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  1. Endogamy as a Basis for Ethnic Behavior.Joseph M. Whitmeyer - 1997 - Sociological Theory 15 (2):162-178.
    In this article I argue for endogamy as a fundamental cause of human behavior that is often classified as ethnic. Specifically, I show that it would make evolutionary sense for people to help possible co-progenitors of their descendants. This suggests that in many situations people will help preferentially the minimal endogamous set of people to which they belong. Such help mostly will be restricted to providing benefits that are nearly "non-rival"-benefits that group members can "consume" without making others consume less. (...)
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  2. Modeling Second-Order Expectations.Murray Webster & Joseph M. Whitmeyer - 2002 - Sociological Theory 20 (3):306-327.
    Theory-building is a continual, collective enterprise in which success is judged by logical consistency and successful explanation and prediction of specified empirical facts from a minimal set of assumptions. We describe some new attempts to develop Interactionist ideas on how communicated opinions from others can affect face-to-face interaction patterns and definitions of a social situation, including identities of the interactants. Our attempts take the form of developing theoretical models of how others' evaluative opinions are incorporated into existing performance expectations. We (...)
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    Why Actor Models Are Integral to Structural Analysis.Joseph M. Whitmeyer - 1994 - Sociological Theory 12 (2):153-165.
    Some versions of structuralism consider actors to be necessary for structural analysis; others argue that they are not. All versions of structuralism consider social structure to be analytically independent of actors. I show through examples and subsequently through deduction that this position is wrong. That is, any conceptualization of social structure necessarily involves a conception of its constituent actors. Moreover, I generalize this point to argue that the structure of scientific knowledge follows a multilevel modeling approach: theory at every level (...)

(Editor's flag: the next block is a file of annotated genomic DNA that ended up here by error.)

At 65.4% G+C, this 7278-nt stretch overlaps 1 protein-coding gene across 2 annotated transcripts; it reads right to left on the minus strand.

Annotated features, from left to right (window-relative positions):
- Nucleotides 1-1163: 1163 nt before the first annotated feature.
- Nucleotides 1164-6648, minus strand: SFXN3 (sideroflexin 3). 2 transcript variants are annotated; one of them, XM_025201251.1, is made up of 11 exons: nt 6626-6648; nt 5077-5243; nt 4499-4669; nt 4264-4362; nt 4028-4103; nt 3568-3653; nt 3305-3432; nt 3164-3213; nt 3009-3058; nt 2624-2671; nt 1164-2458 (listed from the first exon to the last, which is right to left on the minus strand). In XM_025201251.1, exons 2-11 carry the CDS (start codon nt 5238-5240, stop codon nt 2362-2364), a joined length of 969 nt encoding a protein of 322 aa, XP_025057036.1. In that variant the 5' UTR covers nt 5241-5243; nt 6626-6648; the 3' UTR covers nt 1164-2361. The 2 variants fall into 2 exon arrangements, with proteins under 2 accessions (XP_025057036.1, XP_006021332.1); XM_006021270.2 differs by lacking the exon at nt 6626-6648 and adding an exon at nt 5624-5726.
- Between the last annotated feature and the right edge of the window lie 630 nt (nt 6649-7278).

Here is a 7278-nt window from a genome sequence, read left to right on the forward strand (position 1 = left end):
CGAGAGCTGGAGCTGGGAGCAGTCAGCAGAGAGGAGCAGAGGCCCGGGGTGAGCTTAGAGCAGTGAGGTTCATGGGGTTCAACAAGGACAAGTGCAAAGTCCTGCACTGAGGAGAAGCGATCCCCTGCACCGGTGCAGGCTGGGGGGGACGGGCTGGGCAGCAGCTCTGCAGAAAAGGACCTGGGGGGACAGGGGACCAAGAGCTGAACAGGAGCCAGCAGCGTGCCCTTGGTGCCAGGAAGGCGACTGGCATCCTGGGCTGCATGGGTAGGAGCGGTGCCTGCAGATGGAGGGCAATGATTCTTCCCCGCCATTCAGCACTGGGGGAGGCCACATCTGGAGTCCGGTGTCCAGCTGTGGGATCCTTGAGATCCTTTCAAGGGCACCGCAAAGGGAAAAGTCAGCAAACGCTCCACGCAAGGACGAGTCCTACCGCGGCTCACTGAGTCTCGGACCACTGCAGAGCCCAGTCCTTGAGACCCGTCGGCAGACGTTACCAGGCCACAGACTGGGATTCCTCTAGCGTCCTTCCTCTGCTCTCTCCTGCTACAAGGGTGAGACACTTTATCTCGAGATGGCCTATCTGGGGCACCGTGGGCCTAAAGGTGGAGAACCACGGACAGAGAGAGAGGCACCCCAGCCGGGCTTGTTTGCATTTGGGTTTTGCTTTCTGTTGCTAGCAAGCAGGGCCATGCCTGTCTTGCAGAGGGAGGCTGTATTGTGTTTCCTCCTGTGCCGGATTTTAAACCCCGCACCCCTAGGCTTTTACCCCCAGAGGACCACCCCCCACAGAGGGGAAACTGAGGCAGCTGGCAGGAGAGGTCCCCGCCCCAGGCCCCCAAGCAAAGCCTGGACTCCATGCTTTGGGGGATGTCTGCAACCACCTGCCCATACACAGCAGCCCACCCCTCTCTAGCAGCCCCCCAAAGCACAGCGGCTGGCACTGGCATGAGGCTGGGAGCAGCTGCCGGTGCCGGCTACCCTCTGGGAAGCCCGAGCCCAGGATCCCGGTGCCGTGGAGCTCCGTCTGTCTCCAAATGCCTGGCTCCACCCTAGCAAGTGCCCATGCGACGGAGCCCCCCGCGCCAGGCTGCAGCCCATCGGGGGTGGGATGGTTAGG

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    Applications of Theories of Group Processes.Murray Webster & Joseph M. Whitmeyer - 2001 - Sociological Theory 19 (3):250-270.
    Theories of group processes have been and are being applied usefully to natural situations. We review a selection of these theories and examine different types of applications and interventions to which they have led. We then offer a typology of application, five "stages" with examples. As theoretical application proceeds, issues of complexity, rules of correspondence, and competing social interests increase the difficulty of that work, yet the benefits are considerable for theoretical development.
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  5.  32
    On the Relationship Between Memes and Genes: A Critique of Dennett. [REVIEW]Joseph M. Whitmeyer - 1998 - Biology and Philosophy 13 (2):187-204.
    Dennett (1995) argues that memes or cultural replicators are largely autonomous of genes, and that they are fairly efficacious in determining who we are and what we do. I argue that Dennett's arguments are wrong in several aspects, which we can see by analyzing processes at appropriate levels. Specifically, I argue that it is not true that we as persons are created largely by memes, that our memes are not largely independent of our genes, and that we can use the (...)
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    A Human Actor Model for Social Science.Joseph M. Whitmeyer - 1998 - Journal for the Theory of Social Behaviour 28 (4):403–434.
    This article presents a model of the production of human behaviour, grounded in a pragmatist perspective. The model has two components: a small set of considered behaviours, and a set of motivators which I group into four subsets: material, reproductive, and two sets of attributional motivators. The model is based on a minimum principle. A person performs that considered behaviour which comes closest to ideal in light of the person's motivators. I show that both declining marginal utility and satisfying follow (...)
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  7.  8
    Past and Future Applications of Jasso's Justice Theory.Joseph M. Whitmeyer - 2004 - Sociological Theory 22 (3):432-444.
    Past applications of Jasso's theory of justice evaluation, including several applied tests, generally support the theory but raise questions future applications should address. These include whether the theory might predict as well or better if the good in question is something other than income and if it would predict third-party evaluations as well or better than first-party evaluations. Moreover, the theory could be used for more demanding applications: interventions, which would involve changing the situation in order to affect justice evaluations. (...)
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